Another dietary factor which has significant effects on both aspects of food intake regulation is the common practice of skipping breakfast. In a pilot study from our lab, we showed that breakfast skipping adolescents exhibit greater appetite and reduced satiety throughout the morning, leading to increased energy intake; however, the addition of breakfast, particularly breakfast meals containing increased dietary protein, reversed these outcomes . In a subsequent pilot study, we incorporated functional MRI to identify the neural responses to visual food stimuli prior to lunch in overweight/obese ‘breakfast skipping’ teen girls . We found that breakfast skipping led to increased neural activation in brain regions controlling food motivation and food reward (i.e., hippocampus, amygdala, anterior cingulate, and parahippocampus) prior to lunch; however, the addition of a protein-rich breakfast led to reduced activation in these regions. The current study extended our previous fMRI findings to include HVA concentrations which serve as another marker of central food motivation and reward. We found that the addition of breakfast led to increased HVA concentrations throughout the morning with a trend for greater increases in HVA following the high protein breakfast vs. normal protein version. These data, along with the positive correlation between HVA concentrations and breakfast protein quantity, suggest that the consumption of increased dietary protein potentially stimulates the formation, secretion, and/or utilization of dopamine. The increased HVA concentrations throughout the morning were also accompanied by reduced food cravings, further supporting the role of dopamine on food reward.
Although central dopamine regulates a number of pathways in the body that impact cognition, motor control, mood, pain perception, and sexual behavior , it has also been shown to mediate food motivation and reward through a variety of learning and motivational pathway . See Meye & Adan review . Although dopamine is typically secreted in response to high fat foods, chronic exposure to these foods, particularly in obese individuals, leads to neural adaptations including reductions in dopamine receptor expression and decreased dopamine secretion . In diet-induced obese rodents, this reduced dopamine response leads to an overcompensation of foods high in fat to potentially re-establish normal dopamine concentrations . However, unlike dietary fat, the chronic consumption of protein-rich foods appears to elicit a more balanced, sustain influence on food reward as illustrated by the reductions in high fat and high sugar, evening snacking following the chronic (i.e., 7-d) consumption of high protein vs. normal protein breakfast meals .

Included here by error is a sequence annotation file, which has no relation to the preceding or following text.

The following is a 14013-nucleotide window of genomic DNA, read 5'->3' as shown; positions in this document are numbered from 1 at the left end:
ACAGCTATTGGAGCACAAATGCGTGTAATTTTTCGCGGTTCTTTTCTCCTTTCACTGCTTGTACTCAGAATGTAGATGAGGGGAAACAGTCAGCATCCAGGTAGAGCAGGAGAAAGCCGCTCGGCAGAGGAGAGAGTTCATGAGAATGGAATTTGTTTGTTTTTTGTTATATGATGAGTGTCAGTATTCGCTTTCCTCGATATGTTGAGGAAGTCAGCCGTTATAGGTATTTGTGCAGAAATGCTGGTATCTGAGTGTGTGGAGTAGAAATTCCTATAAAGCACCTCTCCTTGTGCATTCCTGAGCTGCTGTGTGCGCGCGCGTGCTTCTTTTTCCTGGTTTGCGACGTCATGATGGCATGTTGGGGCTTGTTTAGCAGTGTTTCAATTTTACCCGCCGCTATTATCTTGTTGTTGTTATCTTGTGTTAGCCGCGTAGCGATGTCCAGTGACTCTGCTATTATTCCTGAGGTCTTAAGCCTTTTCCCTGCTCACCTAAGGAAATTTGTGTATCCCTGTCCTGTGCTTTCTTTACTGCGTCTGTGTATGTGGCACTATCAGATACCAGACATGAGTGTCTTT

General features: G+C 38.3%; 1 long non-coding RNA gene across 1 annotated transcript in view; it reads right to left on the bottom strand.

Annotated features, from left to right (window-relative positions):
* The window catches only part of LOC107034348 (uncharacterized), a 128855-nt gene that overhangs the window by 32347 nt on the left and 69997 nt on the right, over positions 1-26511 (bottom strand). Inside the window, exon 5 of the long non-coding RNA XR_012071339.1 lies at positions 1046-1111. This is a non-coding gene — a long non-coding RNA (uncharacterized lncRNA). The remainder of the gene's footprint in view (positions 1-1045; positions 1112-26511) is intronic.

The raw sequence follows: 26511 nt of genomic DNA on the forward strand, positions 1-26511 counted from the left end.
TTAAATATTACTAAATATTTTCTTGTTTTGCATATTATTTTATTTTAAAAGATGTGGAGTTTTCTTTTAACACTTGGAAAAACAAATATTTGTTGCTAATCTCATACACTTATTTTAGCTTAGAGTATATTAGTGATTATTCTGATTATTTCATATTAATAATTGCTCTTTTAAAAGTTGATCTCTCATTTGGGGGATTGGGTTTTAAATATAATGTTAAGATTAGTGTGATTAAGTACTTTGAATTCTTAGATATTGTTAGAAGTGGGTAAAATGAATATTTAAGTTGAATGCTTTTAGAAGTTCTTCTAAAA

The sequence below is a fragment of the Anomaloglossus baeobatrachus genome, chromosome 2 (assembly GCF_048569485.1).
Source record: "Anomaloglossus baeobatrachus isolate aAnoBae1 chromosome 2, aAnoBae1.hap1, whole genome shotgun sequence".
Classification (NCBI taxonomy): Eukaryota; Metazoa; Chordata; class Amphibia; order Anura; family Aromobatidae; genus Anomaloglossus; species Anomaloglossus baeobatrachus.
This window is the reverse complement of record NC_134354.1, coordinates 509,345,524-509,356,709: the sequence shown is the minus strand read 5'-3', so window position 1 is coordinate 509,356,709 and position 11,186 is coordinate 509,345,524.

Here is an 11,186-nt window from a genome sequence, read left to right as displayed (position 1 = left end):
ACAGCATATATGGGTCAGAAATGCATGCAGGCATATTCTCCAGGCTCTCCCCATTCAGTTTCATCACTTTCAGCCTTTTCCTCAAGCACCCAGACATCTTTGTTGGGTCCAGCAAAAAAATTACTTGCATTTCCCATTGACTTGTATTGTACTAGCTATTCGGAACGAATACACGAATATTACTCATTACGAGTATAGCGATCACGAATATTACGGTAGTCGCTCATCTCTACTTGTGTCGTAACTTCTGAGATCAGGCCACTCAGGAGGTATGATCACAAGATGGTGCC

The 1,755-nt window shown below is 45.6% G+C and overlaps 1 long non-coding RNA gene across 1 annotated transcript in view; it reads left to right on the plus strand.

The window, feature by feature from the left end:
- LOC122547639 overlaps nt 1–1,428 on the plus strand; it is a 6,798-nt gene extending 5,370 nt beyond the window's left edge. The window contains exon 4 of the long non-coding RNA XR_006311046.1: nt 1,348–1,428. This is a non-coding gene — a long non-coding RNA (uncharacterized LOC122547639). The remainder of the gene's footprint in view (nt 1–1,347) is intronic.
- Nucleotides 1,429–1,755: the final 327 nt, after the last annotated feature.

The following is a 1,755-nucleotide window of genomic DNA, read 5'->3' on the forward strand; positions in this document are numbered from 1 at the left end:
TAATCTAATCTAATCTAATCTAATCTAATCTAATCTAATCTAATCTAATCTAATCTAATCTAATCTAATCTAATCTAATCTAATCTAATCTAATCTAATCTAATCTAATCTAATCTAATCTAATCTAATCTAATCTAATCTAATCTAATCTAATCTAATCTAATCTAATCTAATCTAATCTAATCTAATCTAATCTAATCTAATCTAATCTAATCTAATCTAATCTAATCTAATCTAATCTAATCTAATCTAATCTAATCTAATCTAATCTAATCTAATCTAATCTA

In humans, psychostimulant drugs such as amphetamines and cocaine increase dopamine secretions and are known to have anorexigenic effects . Further, the administration of dopamine agonists such as bromocriptine and methylphenidate have been shown to significantly reduce body fat and body weight in obese humans [47, 48]. Although the exact mechanisms behind this phenomenon have not been determined, these studies report reduced daily energy intake with the administrations of these agonists. Taken together, these data suggest that dopamine appears to play a critical role in modulating the reinforcing value and reward of food. Further, the dopamine pathway is blunted in obesity due to chronic exposure to highly palatable foods but can be re-established with pharmaceutical agents and potentially dietary factors including breakfast and increased dietary protein.
This study was likely to have been limited by the small sample size (n = 16). Although this sample size was adequate to detect differences between skipping breakfast vs. breakfast, a larger sample may have led to an increased ability to detect differences, particularly in HVA concentrations, between breakfast meals. However, further research, involving increased sample sizes, longer testing durations, and assessments of subsequent food intake are key in assessing the role of increased dietary protein at breakfast on dopamine, food motivation, and reward in overweight/obese teens.